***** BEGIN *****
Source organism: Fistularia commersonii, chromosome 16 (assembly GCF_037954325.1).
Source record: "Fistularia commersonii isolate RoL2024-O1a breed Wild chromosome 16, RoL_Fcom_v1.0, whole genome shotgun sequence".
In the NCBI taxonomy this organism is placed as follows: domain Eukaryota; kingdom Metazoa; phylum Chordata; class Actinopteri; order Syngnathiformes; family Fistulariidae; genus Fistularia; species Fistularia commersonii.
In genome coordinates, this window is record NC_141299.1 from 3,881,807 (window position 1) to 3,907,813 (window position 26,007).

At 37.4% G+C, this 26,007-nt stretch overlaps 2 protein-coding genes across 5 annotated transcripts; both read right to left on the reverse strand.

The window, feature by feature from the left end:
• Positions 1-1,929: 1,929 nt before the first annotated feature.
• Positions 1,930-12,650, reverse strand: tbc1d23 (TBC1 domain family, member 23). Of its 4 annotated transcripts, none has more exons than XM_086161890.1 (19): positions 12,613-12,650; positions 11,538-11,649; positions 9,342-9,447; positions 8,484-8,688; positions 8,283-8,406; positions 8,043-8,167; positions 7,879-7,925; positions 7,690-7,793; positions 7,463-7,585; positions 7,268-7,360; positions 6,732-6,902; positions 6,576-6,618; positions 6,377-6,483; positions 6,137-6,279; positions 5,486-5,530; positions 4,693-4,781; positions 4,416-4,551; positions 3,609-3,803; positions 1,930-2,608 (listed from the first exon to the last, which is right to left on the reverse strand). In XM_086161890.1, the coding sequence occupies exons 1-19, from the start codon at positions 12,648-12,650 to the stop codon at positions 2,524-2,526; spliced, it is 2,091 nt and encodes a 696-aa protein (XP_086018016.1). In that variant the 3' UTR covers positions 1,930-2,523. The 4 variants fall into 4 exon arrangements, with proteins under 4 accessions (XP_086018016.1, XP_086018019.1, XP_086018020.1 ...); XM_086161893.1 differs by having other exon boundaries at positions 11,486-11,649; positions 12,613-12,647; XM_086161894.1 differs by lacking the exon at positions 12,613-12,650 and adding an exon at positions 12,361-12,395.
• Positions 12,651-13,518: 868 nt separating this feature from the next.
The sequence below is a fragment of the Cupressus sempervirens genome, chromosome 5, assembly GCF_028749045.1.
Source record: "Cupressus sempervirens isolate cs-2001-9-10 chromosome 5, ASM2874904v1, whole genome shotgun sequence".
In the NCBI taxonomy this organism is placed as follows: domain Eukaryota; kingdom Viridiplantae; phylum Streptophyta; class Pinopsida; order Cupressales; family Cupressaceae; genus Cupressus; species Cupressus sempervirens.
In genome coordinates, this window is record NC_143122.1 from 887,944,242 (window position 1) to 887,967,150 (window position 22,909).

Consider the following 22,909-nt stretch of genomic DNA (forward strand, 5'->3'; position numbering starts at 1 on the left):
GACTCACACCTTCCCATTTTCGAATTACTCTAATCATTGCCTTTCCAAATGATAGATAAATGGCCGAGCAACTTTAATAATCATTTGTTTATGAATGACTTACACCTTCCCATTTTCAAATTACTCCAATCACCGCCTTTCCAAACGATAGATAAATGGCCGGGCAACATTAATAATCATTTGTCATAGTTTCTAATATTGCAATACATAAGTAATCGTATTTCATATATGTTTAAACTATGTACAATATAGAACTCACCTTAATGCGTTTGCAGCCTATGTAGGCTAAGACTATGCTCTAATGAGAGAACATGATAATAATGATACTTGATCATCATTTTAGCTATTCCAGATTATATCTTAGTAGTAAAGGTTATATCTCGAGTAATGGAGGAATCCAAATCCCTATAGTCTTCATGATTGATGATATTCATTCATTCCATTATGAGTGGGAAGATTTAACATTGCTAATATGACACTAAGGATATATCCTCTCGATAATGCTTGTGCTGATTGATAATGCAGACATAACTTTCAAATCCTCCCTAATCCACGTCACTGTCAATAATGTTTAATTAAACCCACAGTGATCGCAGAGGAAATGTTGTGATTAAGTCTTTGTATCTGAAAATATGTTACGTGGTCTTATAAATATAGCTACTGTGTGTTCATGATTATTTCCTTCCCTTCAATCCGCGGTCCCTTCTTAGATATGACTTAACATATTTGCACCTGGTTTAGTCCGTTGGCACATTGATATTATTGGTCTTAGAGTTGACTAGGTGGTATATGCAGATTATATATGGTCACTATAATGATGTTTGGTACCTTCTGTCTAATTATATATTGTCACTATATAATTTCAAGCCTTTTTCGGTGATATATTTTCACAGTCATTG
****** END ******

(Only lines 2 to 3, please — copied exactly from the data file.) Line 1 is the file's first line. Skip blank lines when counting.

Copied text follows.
Source record: "Fistularia commersonii isolate RoL2024-O1a breed Wild chromosome 16, RoL_Fcom_v1.0, whole genome shotgun sequence".
In the NCBI taxonomy this organism is placed as follows: domain Eukaryota; kingdom Metazoa; phylum Chordata; class Actinopteri; order Syngnathiformes; family Fistulariidae; genus Fistularia; species Fistularia commersonii.